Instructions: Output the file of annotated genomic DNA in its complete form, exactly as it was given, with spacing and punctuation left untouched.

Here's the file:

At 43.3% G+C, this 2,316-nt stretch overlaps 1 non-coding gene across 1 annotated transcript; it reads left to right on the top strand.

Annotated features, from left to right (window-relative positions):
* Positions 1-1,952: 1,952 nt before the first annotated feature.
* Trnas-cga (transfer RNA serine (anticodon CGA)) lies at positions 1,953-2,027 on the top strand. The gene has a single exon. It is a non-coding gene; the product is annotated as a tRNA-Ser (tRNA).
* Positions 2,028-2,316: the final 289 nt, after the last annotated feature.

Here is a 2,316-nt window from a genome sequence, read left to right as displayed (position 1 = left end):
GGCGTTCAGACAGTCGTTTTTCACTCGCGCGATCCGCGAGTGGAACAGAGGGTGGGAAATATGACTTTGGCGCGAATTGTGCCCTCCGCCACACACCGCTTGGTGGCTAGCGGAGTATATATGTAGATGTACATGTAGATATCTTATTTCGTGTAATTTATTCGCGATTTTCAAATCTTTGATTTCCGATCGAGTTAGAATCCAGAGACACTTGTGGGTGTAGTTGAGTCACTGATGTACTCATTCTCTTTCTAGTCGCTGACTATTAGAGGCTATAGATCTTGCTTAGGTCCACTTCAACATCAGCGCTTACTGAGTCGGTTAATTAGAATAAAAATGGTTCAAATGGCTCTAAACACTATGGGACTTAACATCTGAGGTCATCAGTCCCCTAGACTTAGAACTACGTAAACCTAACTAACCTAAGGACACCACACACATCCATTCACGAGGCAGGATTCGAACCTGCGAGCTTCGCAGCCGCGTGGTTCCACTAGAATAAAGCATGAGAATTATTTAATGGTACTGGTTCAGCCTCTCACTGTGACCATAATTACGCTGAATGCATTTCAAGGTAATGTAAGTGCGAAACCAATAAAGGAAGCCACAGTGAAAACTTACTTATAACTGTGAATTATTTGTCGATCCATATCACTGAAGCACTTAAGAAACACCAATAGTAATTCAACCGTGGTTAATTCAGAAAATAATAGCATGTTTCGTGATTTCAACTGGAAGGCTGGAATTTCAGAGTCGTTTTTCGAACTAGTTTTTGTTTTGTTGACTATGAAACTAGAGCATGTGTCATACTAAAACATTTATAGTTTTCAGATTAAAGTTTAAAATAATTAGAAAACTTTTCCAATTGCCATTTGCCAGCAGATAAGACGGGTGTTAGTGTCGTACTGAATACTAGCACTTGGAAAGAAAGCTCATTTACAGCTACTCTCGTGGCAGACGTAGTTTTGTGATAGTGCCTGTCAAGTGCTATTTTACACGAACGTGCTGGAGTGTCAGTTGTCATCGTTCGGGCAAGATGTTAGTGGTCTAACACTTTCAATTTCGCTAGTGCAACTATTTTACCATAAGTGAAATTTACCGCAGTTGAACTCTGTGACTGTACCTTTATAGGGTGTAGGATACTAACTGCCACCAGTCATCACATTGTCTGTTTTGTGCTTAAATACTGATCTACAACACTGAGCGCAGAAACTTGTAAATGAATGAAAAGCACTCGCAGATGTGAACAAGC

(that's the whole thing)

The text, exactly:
At 43.3% G+C, this 2,316-nt stretch overlaps 1 non-coding gene across 1 annotated transcript; it reads left to right on the top strand.

Annotated features, from left to right (window-relative positions):
* Positions 1-1,952: 1,952 nt before the first annotated feature.
* Trnas-cga (transfer RNA serine (anticodon CGA)) lies at positions 1,953-2,027 on the top strand. The gene has a single exon. It is a non-coding gene; the product is annotated as a tRNA-Ser (tRNA).
* Positions 2,028-2,316: the final 289 nt, after the last annotated feature.

Here is a 2,316-nt window from a genome sequence, read left to right as displayed (position 1 = left end):
GGCGTTCAGACAGTCGTTTTTCACTCGCGCGATCCGCGAGTGGAACAGAGGGTGGGAAATATGACTTTGGCGCGAATTGTGCCCTCCGCCACACACCGCTTGGTGGCTAGCGGAGTATATATGTAGATGTACATGTAGATATCTTATTTCGTGTAATTTATTCGCGATTTTCAAATCTTTGATTTCCGATCGAGTTAGAATCCAGAGACACTTGTGGGTGTAGTTGAGTCACTGATGTACTCATTCTCTTTCTAGTCGCTGACTATTAGAGGCTATAGATCTTGCTTAGGTCCACTTCAACATCAGCGCTTACTGAGTCGGTTAATTAGAATAAAAATGGTTCAAATGGCTCTAAACACTATGGGACTTAACATCTGAGGTCATCAGTCCCCTAGACTTAGAACTACGTAAACCTAACTAACCTAAGGACACCACACACATCCATTCACGAGGCAGGATTCGAACCTGCGAGCTTCGCAGCCGCGTGGTTCCACTAGAATAAAGCATGAGAATTATTTAATGGTACTGGTTCAGCCTCTCACTGTGACCATAATTACGCTGAATGCATTTCAAGGTAATGTAAGTGCGAAACCAATAAAGGAAGCCACAGTGAAAACTTACTTATAACTGTGAATTATTTGTCGATCCATATCACTGAAGCACTTAAGAAACACCAATAGTAATTCAACCGTGGTTAATTCAGAAAATAATAGCATGTTTCGTGATTTCAACTGGAAGGCTGGAATTTCAGAGTCGTTTTTCGAACTAGTTTTTGTTTTGTTGACTATGAAACTAGAGCATGTGTCATACTAAAACATTTATAGTTTTCAGATTAAAGTTTAAAATAATTAGAAAACTTTTCCAATTGCCATTTGCCAGCAGATAAGACGGGTGTTAGTGTCGTACTGAATACTAGCACTTGGAAAGAAAGCTCATTTACAGCTACTCTCGTGGCAGACGTAGTTTTGTGATAGTGCCTGTCAAGTGCTATTTTACACGAACGTGCTGGAGTGTCAGTTGTCATCGTTCGGGCAAGATGTTAGTGGTCTAACACTTTCAATTTCGCTAGTGCAACTATTTTACCATAAGTGAAATTTACCGCAGTTGAACTCTGTGACTGTACCTTTATAGGGTGTAGGATACTAACTGCCACCAGTCATCACATTGTCTGTTTTGTGCTTAAATACTGATCTACAACACTGAGCGCAGAAACTTGTAAATGAATGAAAAGCACTCGCAGATGTGAACAAGC